Personal Rating: "Classic - Must buy"
Traditional Rating: 9/10
Brothers - A Tale of Two Sons is essentially a tale about what it means to grow up and face our fears around our own deaths when we realise in late childhood that no one person, animal or even plant or tree lives forever. The acknowledgement that one day we will all pass from this mortal world is just one of the many transitions from childhood to adulthood we must accept. Brothers - A Tale of Two Sons is the first game I have played to use such a weighty thematic element such as death and to use to so beautifully.
So its no surprise then that Brothers - A Tale of Two Sons journey begins with a death, arguably one of the most tragic lessons life can bestow upon a young child when a young and naive Nayee, one of the two brothers of the title, witnesses the death of his mother and is unable to help or save her from her fate. Because of this - Nayee's father sees the child as weak and bestows most of his tokenism and love on his eldest and favorite son - Nayaa. When the boys father becomes gravely ill and finds himself on death's doorstep both boys are encouraged by the Elder-tribesman and sage of the village to undertake a journey to The Tree of Life which is said to contain a powerful sap that restores life.
Where Nayee is fearful, weak and young, Nayaa is brave, strong and on the cusp of becoming a man. Their journey will test their brotherly love for one another as they race to save a father from deaths icy grasp. It's also through this journey that Nayee will begin his own transition into adulthood, eventually determining and defining his own inner wells of courage and strength that enable him to make peace with the loss of his mother even when the cost of these lessons comes at the cost of another life. Since the central theme of the game deals with ones mortality and how this affects us and those around us, almost every single turn during Nayee and Nayaa's journey the two brothers will be confronted with death in all its shapes and forms and while the symbolism may be a tad bit heavy-handed it conveys the central message beautifully.
Instead of placing the gamer solely in Nayee' shoes, Brothers - A Tale of Two Sons lets the player control both brothers. This is done through each analogue stick on the controller with the left and right trigger buttons becoming each brothers action key. At first it can be a bit tricky navigating some of the games environments but it's not long before one snaps into a routine simply just pointing each analogue stick in the direction one wants each brother to go. Having the player fill the shoes of both brothers (although this is arguably Nayee's tale) , Nayaa no longer exists simply as character in the game but as an actual extension of the player. Along the way there will be some environmental puzzles to navigate but nothing too taxing that the solution doesn't immediately jump out at you when you examine it. If Brothers - A Tale of Two Sons has a weakness then it would have to be this puzzle element which rarely requires any thought from its player. I can understand, however, why they probably did this since the journey the brothers face is one where the luxury of time is not a given. The fact that one can race through all the areas quite quickly does add a sense of urgency to the tale but many will probably bemoan the asking price ($14.99 and the roughly three hours play you get out of it) and miss the meaning behind it all completely. The game makes use of the Unreal 3 engine and as would be expected from an engine that gave life to some of the most amazing and beautiful games from last gen, it looks quite incredible. Its also matched with a very low-fi soundtrack that suits the melancholy perfectly.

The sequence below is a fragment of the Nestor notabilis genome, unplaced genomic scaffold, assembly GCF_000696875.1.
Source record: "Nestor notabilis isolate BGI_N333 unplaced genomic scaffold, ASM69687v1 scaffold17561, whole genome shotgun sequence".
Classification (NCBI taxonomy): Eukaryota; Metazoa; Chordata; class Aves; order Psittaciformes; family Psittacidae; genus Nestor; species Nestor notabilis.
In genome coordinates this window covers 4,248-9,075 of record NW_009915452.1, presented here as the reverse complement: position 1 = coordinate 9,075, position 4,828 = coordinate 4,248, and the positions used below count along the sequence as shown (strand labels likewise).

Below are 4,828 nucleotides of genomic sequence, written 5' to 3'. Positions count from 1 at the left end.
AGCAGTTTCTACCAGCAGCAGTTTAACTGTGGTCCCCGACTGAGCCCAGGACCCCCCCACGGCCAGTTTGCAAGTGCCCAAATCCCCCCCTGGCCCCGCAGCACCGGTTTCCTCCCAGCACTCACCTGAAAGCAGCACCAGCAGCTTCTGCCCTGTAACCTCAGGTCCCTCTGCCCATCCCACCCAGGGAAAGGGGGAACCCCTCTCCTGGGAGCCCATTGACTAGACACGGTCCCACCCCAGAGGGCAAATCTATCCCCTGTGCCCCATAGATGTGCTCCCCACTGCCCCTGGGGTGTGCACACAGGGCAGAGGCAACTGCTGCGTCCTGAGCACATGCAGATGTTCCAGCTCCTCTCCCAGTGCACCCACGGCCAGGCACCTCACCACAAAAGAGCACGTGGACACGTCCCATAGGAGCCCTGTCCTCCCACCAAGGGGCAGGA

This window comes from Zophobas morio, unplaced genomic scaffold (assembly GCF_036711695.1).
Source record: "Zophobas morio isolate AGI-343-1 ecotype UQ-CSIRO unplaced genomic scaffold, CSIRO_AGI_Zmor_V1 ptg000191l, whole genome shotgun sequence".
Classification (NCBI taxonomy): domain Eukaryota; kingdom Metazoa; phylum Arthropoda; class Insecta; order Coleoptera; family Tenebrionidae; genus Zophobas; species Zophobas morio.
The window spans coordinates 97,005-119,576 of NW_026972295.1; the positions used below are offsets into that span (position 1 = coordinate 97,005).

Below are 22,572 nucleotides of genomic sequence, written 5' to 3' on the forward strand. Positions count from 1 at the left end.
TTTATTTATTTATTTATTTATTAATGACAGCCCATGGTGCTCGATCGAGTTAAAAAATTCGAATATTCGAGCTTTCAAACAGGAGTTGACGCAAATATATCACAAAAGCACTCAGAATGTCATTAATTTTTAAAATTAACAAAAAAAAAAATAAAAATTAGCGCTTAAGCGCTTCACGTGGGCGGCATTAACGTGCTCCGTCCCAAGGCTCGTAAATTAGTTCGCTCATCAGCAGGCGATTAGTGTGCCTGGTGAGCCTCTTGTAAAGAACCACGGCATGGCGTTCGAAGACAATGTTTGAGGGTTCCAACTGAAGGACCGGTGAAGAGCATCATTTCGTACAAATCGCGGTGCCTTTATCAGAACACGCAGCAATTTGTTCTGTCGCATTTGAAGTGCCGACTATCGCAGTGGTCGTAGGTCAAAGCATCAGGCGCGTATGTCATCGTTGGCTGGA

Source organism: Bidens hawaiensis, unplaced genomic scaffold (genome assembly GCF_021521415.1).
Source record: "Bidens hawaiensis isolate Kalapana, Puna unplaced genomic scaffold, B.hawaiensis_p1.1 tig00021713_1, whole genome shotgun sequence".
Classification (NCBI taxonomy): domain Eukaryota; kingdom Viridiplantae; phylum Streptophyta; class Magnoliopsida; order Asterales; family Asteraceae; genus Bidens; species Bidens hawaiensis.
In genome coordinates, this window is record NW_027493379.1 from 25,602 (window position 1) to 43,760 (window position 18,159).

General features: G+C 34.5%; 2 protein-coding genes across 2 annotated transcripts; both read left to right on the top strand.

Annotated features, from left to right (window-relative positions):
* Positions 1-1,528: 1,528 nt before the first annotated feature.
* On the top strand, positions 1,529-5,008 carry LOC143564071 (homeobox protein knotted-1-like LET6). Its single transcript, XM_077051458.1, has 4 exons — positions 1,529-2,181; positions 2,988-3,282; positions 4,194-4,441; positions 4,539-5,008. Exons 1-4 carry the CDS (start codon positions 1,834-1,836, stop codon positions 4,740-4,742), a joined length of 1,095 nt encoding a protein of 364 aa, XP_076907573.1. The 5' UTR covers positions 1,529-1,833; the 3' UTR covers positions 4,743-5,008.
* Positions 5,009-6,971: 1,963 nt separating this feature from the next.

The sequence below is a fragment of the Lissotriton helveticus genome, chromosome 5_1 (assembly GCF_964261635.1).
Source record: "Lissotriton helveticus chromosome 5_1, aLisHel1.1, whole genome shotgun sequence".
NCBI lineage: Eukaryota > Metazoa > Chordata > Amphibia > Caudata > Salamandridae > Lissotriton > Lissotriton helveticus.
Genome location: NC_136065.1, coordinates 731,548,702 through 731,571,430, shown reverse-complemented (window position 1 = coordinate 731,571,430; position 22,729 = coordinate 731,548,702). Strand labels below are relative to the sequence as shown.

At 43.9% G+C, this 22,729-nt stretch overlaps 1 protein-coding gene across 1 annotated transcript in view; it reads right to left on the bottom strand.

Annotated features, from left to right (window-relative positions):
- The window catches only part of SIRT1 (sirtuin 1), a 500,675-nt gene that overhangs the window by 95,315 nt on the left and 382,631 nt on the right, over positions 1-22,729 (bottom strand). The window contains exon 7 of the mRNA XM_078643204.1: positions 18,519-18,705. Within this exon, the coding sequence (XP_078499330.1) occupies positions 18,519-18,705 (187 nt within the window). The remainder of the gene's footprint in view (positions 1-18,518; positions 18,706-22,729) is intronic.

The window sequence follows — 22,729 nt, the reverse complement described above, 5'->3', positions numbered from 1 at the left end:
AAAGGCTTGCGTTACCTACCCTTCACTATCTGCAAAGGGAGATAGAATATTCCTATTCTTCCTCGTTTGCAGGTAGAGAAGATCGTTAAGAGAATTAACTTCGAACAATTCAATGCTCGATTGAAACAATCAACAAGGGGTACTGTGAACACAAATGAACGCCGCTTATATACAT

Brothers - A Tale of Two Sons is also like a love letter to ICO, that PS2 critical darling and gem of a game that went on to become a playstation cult favorite and which is still regarded by many (myself included) to be one of the finest games ever created. Like Brothers - A Tale of Two Sons, ICO was also short in length and featured two protagonists in similar constricting circumstances that drew the gamer into its world causing them to feel a range of emotions for a set of pixels. It did feature combat (although to be honest the combat always felt out of place, like it had been tacked on because the publisher was most likely a little unsure how such an artistic, existential game could ever co-exist in a market dominated by first person shooters). The fact it went to on to become a smash-hit I can only thank the gods of small mercies for because without ICO there would be no Brothers - A Tale of Two Sons, no Gone Home, no The Walking Dead Season 1.
Personally at the end of it all I really loved Brothers - A Tale of Two Sons and the message it conveys is a powerful and deeply felt one. While it may not reach the heights that ICO achieved it should leave every single gamer who experiences its tale deeply emotionally satisfied and possibly moved. This is the sort of game you should honestly spend full price on and not wait for a sale because these experiences only come along every once in a while and should be applauded and what better way to applaud something really special by giving it its proper value so we can hopefully see more.
Highly, highly recommended!